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So you've decided to play banjo? You are about to start an exciting and challenging instrument! You probably have lots of questions, and this website is here to help answer those questions. The Beginning Bluegrass Banjo CD is designed to go along with this website, and contains all of the other information you need to learn to play. But regardless of whether you purchase the CD, we hope that this site will provide you with some good information to help you get started and answer your questions. If you don't see the answer to your question, please feel free to contact us and we'll make every effort to reply quickly.


If you don't have one already, you should purchase a strap to help hold your banjo. It is a good idea to buy a strap that does not have metal on it, as the metal on the strap may scratch your banjo. As far as knowing how loose or tight the strap should be, here is a good rule of thumb. Sit down with the banjo in the position that you will be playing. (For most people, this is with the round part of the banjo positioned equally on both legs.) Then tighten or loosen the strap to match your seated position. You will appreciate this adjustment later, because when you start to stand and play, your banjo will be at the same height it was when you were sitting.


When learning bluegrass style banjo, you will tune your banjo to an open "G" chord. Purchasing a tuner will help greatly in this process, but it's even more helpful if someone else will help you get it close before you use your tuner. Once in tune, the banjo shouldn't change much, so then you will probably not need any assistance other than your tuner. Listed below is how the banjo strings should be tuned:

5th string - G (the short one at the top)
4th string - D
3rd string - G
2nd string - B
1st string - D

Another helpful hint when tuning is that the 2nd, 3rd and 4th strings of the banjo will sound exactly like the 2nd, 3rd and 4th strings of a guitar.


You will need to have two metal fingerpicks and one thumbpick. Depending upon the brand of pick, there may be several different weights or thicknesses in addition to sizes. I happen to like the Showcase 41 fingerpicks and the Golden Gate thumbpicks. Both of these are good quality, heavy picks. However, this is my personal preference and there are many good banjo players out there that use all different brands and gauges.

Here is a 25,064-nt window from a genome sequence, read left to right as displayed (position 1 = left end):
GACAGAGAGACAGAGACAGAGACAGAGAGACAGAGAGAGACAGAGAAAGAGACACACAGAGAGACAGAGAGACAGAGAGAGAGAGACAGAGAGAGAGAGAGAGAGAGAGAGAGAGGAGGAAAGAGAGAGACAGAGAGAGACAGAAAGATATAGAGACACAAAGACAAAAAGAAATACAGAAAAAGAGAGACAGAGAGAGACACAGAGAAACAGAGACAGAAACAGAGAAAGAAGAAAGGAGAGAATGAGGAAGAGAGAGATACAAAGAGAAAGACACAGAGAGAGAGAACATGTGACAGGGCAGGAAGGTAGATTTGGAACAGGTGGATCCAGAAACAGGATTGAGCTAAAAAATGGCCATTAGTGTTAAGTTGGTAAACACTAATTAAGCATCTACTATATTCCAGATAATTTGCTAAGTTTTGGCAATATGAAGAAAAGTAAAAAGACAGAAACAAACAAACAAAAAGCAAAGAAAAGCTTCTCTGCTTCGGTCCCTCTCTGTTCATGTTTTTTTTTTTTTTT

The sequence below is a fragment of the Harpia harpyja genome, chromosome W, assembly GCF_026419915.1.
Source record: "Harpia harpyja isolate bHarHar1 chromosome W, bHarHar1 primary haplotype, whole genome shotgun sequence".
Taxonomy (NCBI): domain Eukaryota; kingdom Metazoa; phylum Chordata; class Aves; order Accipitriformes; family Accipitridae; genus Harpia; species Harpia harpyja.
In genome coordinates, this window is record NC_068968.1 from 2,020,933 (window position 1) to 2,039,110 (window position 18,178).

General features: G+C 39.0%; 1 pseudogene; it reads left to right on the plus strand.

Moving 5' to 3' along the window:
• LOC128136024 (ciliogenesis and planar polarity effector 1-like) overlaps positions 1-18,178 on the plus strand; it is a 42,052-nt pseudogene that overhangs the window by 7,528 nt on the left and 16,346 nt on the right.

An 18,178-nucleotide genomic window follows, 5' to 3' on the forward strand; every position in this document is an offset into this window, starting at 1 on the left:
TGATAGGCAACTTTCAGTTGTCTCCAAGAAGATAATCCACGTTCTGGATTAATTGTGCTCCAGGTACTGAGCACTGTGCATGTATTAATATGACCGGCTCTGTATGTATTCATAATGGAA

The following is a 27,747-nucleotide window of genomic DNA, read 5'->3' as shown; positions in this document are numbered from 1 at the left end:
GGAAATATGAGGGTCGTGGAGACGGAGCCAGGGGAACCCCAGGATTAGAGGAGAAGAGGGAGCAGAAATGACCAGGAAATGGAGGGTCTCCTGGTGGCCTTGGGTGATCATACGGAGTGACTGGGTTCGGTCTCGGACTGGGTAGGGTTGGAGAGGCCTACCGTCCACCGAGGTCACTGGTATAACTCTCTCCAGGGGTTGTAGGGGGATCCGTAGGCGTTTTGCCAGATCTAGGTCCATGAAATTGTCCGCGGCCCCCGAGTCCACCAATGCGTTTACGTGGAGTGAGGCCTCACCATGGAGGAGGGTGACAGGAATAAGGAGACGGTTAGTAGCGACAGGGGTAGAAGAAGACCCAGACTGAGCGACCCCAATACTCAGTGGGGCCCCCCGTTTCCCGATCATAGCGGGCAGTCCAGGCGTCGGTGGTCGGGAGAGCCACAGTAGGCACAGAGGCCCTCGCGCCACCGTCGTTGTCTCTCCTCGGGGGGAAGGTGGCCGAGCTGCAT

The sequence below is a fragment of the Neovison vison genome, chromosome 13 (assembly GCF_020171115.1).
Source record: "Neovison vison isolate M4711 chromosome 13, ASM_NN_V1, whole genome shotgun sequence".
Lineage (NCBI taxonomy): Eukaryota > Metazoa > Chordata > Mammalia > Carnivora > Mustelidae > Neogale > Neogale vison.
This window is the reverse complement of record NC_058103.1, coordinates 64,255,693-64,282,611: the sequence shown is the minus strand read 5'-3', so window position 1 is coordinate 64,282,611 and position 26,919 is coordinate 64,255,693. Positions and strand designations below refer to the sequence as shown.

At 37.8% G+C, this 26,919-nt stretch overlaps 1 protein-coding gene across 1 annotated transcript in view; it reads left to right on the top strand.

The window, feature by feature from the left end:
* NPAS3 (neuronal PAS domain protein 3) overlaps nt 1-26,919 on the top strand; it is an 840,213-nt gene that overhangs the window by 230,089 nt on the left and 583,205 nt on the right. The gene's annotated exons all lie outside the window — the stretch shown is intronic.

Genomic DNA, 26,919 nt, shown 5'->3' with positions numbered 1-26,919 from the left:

The round part of the fingerpicks (not the bands) should be placed on the round part of your fingertip. The bands should then be tightened around the finger so that they hold the pick in place firmly. You may need to remove the pick when you get close to the right fit to tighten the bands a little more. Though optional, you may also want to shape the round part of the fingerpick to fit closely to your fingertip. This will make the pick more like a part of your finger rather than an extension of your finger. Because I use heavy fingerpicks, I use needlenose pliers to bend the bands and the round part of the fingerpick. Otherwise, the picks have a tendency to bend sharply at the holes.

Thumbpicks come in several different sizes, and different brands will fit differently. If you are purchasing your picks from a music store, you will be able to try on several different thumbpicks and decide which one fits best. If you are ordering your thumbpicks through the mail, you may want to order several different sizes or even brands. I actually keep several extra thumbpicks on hand because sometimes they break, and sometimes my thumb swells and contracts based on the temperature of where I'm playing. One other trick to fitting a thumbpick is to put it in boiling water, then immediately reshape it to the desired size. (I use two pairs of needlenose pliers for this.)